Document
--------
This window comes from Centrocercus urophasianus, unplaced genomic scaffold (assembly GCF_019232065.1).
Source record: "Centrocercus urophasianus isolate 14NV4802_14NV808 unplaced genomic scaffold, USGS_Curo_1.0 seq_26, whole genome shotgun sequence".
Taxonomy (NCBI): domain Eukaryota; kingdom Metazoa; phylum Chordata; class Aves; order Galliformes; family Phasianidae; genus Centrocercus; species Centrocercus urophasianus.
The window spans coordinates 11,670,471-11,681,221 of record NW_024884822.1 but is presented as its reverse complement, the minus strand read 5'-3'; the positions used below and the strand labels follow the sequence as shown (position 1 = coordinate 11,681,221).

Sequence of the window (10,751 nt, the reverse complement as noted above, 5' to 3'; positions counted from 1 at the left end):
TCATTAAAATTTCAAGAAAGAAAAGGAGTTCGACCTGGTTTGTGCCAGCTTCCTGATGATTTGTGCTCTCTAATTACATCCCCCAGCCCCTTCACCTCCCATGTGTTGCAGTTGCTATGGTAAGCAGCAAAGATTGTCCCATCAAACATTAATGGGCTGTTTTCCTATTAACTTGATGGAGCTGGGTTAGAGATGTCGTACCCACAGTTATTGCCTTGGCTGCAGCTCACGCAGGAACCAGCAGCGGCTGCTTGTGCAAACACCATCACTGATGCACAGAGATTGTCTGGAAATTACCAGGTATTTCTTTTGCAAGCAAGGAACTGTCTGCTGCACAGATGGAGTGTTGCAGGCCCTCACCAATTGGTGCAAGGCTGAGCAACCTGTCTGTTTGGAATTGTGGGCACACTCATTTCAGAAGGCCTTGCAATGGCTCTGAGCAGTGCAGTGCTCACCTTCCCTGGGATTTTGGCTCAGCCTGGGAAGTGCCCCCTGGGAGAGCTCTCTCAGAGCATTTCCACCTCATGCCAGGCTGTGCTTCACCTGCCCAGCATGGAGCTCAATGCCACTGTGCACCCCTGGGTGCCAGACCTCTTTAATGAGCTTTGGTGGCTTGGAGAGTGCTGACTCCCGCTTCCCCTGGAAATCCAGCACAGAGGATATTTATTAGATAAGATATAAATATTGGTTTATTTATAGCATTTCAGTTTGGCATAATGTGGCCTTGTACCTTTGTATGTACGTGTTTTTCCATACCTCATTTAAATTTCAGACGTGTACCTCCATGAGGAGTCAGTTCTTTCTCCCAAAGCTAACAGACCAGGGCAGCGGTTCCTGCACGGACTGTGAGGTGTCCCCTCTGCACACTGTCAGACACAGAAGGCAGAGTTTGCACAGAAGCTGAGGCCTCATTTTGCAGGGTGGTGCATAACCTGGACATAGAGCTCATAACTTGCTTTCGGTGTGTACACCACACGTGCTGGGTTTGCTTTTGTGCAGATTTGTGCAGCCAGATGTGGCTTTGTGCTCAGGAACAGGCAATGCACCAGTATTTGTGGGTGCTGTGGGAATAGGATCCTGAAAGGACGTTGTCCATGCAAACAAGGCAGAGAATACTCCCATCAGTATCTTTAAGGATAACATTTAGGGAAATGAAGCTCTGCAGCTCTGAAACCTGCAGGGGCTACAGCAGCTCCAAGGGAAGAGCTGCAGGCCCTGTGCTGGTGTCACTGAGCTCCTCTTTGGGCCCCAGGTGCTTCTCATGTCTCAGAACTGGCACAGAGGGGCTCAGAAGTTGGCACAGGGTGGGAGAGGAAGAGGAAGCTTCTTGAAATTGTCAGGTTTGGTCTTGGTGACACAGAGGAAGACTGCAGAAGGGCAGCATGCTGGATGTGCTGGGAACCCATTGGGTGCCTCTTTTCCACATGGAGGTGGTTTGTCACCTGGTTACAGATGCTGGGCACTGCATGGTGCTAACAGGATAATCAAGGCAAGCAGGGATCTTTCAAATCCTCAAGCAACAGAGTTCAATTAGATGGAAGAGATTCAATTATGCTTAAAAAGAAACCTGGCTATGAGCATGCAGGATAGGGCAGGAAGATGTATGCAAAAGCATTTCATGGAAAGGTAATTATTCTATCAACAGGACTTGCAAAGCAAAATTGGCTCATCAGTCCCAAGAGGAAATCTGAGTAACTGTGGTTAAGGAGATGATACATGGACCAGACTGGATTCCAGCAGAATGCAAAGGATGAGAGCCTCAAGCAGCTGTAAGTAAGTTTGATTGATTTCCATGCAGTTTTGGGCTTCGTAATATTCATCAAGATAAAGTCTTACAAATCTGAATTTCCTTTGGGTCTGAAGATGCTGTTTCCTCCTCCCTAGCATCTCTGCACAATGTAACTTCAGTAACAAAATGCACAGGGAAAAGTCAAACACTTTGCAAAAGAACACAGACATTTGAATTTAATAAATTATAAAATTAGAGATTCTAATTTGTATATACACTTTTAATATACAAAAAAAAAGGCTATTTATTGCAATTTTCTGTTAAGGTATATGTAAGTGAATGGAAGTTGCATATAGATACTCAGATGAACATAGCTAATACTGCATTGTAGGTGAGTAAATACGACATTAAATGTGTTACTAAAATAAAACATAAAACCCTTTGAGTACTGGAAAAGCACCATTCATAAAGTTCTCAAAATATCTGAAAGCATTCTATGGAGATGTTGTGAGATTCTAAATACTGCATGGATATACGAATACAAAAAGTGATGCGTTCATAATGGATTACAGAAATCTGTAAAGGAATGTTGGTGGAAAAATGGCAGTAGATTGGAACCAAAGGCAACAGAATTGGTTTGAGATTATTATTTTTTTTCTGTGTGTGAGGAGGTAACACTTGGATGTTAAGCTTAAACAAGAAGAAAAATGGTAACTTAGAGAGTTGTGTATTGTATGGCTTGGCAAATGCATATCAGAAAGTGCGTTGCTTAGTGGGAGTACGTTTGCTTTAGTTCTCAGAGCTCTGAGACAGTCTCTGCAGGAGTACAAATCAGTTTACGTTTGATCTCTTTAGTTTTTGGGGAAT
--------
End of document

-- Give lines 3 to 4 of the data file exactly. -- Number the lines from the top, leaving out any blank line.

Taxonomy (NCBI): domain Eukaryota; kingdom Metazoa; phylum Chordata; class Aves; order Galliformes; family Phasianidae; genus Centrocercus; species Centrocercus urophasianus.
The window spans coordinates 11,670,471-11,681,221 of record NW_024884822.1 but is presented as its reverse complement, the minus strand read 5'-3'; the positions used below and the strand labels follow the sequence as shown (position 1 = coordinate 11,681,221).